…Damn, I’m glad I got back into therapy…

Here it is, the edge of a new day. The beginnings of a beginning. There are so many other things to reflect on, to consider, to handle differently, to work at… it seems like a lot, taken as one colossal single monolithic unsatisfying uncompleted “project”… I sigh, sip the last swallow of my first coffee of the day. One step at a time. One task at a time. One reminder at a time. Eventually, things get done, and incremental change over time becomes part of the here and now. “Could be” becomes “is”. It still takes so much practice. So many new beginnings. I stare into my empty coffee cup. It’s time to begin again. 🙂

“E” is also for effort. Sometimes “easy” isn’t within reach. This morning is one of those times. The weekend, so far, has its ups and downs. My head aches today. My arthritis joined the party before I even woke up this morning. My sleep was restless, disturbed, and filled with strange nightmares of failure and inadequacy, and being tangled in dense sticky spiders’ webs. It was not a restful night.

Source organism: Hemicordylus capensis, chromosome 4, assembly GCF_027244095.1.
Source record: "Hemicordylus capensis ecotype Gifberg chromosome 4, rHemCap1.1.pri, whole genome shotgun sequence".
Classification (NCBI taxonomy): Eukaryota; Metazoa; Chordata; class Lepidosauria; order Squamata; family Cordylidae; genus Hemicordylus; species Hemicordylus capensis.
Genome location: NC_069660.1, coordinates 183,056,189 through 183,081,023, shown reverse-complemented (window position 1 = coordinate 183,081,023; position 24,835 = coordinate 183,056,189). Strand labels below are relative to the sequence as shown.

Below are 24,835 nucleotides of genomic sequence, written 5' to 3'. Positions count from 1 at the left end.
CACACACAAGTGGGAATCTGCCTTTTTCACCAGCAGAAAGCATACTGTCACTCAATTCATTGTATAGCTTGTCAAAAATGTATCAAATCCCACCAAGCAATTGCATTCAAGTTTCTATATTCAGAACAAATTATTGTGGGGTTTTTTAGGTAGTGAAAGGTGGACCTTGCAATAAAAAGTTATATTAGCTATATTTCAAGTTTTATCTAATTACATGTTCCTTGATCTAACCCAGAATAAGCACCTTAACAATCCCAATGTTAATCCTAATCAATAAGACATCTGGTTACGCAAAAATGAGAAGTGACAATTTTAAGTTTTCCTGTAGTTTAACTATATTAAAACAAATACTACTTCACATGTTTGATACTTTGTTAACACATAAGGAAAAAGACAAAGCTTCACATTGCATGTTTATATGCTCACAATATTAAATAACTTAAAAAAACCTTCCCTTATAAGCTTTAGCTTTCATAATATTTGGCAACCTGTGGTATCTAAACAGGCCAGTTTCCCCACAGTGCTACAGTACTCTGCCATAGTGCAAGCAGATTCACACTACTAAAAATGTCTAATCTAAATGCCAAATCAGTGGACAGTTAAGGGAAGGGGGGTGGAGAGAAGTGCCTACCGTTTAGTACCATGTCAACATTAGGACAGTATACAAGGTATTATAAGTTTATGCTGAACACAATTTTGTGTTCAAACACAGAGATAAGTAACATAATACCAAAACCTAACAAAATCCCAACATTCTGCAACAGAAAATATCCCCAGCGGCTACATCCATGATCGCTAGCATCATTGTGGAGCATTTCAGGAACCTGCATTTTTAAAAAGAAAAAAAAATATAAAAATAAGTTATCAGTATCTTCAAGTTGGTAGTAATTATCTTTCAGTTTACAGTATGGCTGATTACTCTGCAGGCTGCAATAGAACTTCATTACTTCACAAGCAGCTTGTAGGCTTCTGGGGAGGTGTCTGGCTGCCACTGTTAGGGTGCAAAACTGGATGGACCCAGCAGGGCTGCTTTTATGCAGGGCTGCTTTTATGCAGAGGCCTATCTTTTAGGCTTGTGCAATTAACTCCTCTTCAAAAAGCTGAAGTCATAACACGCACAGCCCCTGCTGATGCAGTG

I remind myself to begin again. To stay open to success. To choose. To choose again. To practice good self-care, to practice self-compassion. To treat myself and my partner well in spite of where I find myself this morning. I breathe. Exhale. Let my shoulders relax (again). I acknowledge my pounding headache, and sip my coffee as if the headache doesn’t matter. Later, I’ll pull myself together into some form similar to an adult human being equipped to handle the needs of the day, and go do those things I’m up to doing. For now, I’m here. Thinking my thoughts. Sipping my coffee. Hoping to one day be a much better version of myself than I was yesterday. (Right now, the bar seem relatively low there, so perhaps I do have a shot at that, in spite of how I feel right now?)

…All too human. The anhedonia and ennui are dragging on me a bit. It’s not as bad as despair would be. I make myself fully consider those words as I type them; this truly could be much worse. Another breath, it becomes a sigh. I exhale slowly, deliberately. I let the feelings come and go, observed but not interfered with. Acceptance and awareness are important steps for change.

My coffee grows cold. My thoughts begin an unproductive spiral. I shake it off. It’s time to begin again.